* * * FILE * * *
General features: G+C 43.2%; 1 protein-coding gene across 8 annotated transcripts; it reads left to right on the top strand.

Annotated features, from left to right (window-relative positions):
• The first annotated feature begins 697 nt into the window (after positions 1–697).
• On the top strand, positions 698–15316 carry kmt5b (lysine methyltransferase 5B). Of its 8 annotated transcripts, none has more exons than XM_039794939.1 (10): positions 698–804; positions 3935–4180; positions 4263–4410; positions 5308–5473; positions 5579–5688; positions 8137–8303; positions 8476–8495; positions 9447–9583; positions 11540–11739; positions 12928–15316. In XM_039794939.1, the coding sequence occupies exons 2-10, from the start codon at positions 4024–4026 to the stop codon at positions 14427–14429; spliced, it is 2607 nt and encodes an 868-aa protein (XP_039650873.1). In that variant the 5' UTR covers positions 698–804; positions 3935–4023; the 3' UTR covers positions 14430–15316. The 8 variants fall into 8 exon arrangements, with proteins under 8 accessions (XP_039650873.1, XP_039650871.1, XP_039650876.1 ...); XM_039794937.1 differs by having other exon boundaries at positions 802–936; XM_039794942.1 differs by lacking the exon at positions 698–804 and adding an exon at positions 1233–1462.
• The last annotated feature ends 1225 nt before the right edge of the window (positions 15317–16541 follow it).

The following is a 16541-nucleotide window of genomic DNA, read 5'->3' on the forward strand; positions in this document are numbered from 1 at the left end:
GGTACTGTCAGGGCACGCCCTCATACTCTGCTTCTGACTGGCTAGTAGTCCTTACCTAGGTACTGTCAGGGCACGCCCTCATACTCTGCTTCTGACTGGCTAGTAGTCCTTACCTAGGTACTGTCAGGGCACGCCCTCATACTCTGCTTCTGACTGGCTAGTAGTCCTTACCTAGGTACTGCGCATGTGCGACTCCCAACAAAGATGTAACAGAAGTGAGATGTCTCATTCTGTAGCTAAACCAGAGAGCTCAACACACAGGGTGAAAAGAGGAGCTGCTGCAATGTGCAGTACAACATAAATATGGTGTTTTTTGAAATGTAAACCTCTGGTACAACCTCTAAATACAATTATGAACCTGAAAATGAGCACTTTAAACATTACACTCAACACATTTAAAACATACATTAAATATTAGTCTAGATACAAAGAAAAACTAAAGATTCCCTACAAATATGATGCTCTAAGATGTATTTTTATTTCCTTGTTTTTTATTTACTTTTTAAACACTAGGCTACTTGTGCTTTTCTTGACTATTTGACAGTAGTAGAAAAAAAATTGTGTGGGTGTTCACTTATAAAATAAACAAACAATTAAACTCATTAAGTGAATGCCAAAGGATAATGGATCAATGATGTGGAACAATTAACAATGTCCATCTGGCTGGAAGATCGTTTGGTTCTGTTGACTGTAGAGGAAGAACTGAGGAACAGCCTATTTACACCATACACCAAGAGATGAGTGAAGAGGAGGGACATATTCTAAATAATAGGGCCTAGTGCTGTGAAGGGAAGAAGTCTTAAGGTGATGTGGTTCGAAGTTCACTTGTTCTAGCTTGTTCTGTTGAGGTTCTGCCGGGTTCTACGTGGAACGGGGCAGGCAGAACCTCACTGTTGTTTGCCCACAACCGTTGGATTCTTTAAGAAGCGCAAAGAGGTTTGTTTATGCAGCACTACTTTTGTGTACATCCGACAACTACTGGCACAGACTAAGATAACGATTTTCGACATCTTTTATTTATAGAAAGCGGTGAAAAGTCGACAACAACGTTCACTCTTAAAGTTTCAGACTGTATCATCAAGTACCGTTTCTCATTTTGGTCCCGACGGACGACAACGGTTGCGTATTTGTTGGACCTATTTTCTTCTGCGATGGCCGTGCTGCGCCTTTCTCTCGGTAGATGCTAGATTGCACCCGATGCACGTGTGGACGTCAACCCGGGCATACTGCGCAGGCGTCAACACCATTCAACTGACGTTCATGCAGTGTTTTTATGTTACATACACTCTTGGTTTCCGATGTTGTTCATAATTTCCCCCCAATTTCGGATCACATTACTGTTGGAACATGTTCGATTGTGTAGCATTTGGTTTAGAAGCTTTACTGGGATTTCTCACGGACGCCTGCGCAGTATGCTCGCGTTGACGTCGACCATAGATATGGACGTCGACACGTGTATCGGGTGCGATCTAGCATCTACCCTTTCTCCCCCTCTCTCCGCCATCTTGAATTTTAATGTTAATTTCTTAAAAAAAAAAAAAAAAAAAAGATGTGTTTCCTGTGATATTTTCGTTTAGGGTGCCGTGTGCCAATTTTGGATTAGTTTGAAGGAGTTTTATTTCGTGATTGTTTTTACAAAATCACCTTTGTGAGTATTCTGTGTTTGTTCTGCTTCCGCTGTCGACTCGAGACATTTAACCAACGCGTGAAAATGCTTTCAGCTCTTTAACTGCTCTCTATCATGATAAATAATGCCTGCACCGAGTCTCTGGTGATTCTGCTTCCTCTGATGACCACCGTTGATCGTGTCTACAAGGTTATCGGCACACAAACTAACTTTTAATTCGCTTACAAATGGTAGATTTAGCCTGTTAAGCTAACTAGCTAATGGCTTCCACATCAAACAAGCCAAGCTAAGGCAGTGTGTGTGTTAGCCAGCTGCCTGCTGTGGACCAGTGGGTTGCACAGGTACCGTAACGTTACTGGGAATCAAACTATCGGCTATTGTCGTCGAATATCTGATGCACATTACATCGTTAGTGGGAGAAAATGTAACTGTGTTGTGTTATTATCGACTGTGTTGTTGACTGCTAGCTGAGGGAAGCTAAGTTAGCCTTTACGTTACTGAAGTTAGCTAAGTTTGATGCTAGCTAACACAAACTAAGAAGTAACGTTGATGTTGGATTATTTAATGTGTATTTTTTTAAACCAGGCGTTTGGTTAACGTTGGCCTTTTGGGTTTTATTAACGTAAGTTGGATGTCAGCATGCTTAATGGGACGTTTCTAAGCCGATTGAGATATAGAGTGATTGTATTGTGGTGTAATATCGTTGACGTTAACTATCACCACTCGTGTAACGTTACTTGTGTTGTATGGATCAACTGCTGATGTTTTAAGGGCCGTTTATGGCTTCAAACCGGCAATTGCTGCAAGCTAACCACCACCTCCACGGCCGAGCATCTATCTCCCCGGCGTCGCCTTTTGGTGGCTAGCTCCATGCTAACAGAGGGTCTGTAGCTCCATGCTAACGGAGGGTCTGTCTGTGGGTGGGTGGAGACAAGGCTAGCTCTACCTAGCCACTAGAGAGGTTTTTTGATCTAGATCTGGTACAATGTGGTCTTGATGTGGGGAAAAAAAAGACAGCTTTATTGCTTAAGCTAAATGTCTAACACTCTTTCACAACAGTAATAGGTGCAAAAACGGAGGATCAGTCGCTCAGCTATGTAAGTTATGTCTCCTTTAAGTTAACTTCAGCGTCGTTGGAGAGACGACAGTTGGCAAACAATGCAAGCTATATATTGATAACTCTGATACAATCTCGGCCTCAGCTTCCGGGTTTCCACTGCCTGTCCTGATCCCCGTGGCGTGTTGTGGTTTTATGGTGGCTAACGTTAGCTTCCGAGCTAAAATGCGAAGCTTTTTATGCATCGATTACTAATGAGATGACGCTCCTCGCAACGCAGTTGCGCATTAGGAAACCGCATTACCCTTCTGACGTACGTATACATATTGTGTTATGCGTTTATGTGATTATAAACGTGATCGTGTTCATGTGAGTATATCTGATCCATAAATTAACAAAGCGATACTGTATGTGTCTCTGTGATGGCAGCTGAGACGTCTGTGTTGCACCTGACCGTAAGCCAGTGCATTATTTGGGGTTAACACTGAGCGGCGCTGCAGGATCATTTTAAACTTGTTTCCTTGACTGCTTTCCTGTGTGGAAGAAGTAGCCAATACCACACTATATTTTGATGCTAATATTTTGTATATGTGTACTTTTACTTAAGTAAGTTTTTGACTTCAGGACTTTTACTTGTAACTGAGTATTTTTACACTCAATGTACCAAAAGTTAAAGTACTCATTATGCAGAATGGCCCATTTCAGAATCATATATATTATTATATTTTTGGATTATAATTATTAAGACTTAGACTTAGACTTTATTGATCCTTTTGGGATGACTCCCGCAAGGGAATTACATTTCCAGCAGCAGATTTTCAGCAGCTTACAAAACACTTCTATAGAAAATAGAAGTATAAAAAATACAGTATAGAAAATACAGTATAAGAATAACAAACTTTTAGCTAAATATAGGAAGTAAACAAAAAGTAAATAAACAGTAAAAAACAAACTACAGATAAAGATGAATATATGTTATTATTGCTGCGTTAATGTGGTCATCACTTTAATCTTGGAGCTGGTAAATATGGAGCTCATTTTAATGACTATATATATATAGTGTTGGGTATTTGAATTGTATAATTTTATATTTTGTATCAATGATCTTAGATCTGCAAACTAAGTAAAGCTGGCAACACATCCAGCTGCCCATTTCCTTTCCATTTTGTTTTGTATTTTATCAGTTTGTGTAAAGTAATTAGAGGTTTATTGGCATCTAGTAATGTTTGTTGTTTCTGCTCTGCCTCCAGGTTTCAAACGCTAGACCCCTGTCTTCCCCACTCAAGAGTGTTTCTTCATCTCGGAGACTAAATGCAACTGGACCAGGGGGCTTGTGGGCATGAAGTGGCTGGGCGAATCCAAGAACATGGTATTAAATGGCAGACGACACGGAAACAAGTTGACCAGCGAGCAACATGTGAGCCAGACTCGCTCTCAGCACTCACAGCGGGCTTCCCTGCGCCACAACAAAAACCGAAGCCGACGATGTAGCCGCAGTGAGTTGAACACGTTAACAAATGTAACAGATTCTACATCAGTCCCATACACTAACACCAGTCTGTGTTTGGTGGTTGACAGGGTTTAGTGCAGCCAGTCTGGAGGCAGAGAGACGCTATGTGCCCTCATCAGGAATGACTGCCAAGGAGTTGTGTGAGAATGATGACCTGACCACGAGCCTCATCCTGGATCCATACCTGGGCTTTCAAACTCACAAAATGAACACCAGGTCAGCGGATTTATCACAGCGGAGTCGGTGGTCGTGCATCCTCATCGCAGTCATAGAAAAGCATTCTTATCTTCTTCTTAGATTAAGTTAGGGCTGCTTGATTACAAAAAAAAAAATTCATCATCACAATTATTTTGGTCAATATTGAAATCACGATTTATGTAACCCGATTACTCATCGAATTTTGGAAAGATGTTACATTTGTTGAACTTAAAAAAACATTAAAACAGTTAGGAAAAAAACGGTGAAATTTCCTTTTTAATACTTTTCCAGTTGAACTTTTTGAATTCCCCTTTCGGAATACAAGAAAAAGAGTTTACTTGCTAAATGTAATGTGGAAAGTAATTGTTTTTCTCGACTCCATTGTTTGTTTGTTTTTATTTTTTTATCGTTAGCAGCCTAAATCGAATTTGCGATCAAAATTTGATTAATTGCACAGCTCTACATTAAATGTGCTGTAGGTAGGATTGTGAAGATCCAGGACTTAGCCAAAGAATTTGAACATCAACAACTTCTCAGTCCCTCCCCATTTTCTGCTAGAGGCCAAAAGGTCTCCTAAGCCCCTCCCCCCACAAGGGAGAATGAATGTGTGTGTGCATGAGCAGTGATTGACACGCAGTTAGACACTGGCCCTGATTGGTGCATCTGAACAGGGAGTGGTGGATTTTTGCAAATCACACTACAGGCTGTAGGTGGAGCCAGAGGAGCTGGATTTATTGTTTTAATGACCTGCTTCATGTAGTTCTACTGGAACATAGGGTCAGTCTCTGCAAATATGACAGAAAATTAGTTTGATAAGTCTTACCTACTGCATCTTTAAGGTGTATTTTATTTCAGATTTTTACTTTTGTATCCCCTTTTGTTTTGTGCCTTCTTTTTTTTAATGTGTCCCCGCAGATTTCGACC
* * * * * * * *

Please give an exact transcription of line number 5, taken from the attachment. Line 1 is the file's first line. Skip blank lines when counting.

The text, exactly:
• The last annotated feature ends 1225 nt before the right edge of the window (positions 15317–16541 follow it).